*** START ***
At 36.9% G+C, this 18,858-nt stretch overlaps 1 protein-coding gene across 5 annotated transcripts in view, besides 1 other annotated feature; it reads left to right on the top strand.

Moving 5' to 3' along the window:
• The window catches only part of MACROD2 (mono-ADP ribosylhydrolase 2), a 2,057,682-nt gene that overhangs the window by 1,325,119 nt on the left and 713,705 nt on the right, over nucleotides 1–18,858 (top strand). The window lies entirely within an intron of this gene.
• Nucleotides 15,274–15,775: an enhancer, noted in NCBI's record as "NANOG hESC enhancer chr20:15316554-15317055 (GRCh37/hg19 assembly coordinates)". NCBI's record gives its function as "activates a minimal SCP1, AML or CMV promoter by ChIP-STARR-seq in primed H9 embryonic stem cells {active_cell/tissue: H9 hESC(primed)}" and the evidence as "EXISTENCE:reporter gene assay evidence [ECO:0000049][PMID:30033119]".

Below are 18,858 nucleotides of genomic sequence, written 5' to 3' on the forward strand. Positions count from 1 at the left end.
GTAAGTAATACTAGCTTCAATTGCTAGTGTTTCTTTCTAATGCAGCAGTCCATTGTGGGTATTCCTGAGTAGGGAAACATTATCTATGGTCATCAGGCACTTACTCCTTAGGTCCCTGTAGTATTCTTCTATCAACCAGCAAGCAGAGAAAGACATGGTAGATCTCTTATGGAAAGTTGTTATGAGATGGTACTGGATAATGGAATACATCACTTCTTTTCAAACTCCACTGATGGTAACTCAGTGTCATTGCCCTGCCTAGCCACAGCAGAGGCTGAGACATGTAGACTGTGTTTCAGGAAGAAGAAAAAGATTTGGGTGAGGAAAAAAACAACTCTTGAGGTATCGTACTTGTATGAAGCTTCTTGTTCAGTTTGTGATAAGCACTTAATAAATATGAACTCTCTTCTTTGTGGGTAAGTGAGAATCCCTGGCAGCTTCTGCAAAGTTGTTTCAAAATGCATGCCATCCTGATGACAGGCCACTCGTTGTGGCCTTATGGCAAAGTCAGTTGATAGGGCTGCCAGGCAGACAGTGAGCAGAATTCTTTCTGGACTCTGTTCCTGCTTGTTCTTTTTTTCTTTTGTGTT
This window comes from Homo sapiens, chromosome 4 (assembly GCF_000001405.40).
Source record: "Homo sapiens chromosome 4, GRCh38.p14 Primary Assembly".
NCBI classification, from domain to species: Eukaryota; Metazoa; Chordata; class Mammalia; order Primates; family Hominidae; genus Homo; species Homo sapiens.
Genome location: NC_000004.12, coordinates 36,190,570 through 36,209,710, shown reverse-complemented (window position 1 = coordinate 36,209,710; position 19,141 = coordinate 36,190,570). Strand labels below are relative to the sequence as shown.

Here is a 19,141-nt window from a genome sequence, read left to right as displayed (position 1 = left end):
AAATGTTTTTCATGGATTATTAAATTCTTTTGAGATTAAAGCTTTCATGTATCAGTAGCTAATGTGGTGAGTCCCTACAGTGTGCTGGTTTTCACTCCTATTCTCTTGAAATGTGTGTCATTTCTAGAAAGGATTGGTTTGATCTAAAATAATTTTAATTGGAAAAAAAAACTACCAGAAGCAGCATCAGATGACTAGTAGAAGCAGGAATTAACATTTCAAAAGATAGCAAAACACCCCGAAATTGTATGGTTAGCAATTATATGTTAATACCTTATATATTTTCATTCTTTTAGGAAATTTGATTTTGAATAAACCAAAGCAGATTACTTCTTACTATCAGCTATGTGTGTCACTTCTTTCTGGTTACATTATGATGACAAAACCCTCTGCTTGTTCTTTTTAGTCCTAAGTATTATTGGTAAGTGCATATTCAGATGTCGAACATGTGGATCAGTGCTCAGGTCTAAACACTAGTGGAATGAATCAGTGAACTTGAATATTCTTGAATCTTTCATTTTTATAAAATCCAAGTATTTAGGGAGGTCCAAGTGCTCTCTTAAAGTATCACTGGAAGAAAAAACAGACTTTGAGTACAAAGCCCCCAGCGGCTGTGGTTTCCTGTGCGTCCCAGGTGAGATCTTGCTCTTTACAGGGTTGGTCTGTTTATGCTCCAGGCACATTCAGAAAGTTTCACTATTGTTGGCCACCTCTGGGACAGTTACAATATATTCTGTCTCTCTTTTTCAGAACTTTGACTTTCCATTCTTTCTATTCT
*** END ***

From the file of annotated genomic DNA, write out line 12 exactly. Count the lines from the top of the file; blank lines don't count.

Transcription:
AAATGTTTTTCATGGATTATTAAATTCTTTTGAGATTAAAGCTTTCATGTATCAGTAGCTAATGTGGTGAGTCCCTACAGTGTGCTGGTTTTCACTCCTATTCTCTTGAAATGTGTGTCATTTCTAGAAAGGATTGGTTTGATCTAAAATAATTTTAATTGGAAAAAAAAACTACCAGAAGCAGCATCAGATGACTAGTAGAAGCAGGAATTAACATTTCAAAAGATAGCAAAACACCCCGAAATTGTATGGTTAGCAATTATATGTTAATACCTTATATATTTTCATTCTTTTAGGAAATTTGATTTTGAATAAACCAAAGCAGATTACTTCTTACTATCAGCTATGTGTGTCACTTCTTTCTGGTTACATTATGATGACAAAACCCTCTGCTTGTTCTTTTTAGTCCTAAGTATTATTGGTAAGTGCATATTCAGATGTCGAACATGTGGATCAGTGCTCAGGTCTAAACACTAGTGGAATGAATCAGTGAACTTGAATATTCTTGAATCTTTCATTTTTATAAAATCCAAGTATTTAGGGAGGTCCAAGTGCTCTCTTAAAGTATCACTGGAAGAAAAAACAGACTTTGAGTACAAAGCCCCCAGCGGCTGTGGTTTCCTGTGCGTCCCAGGTGAGATCTTGCTCTTTACAGGGTTGGTCTGTTTATGCTCCAGGCACATTCAGAAAGTTTCACTATTGTTGGCCACCTCTGGGACAGTTACAATATATTCTGTCTCTCTTTTTCAGAACTTTGACTTTCCATTCTTTCTATTCT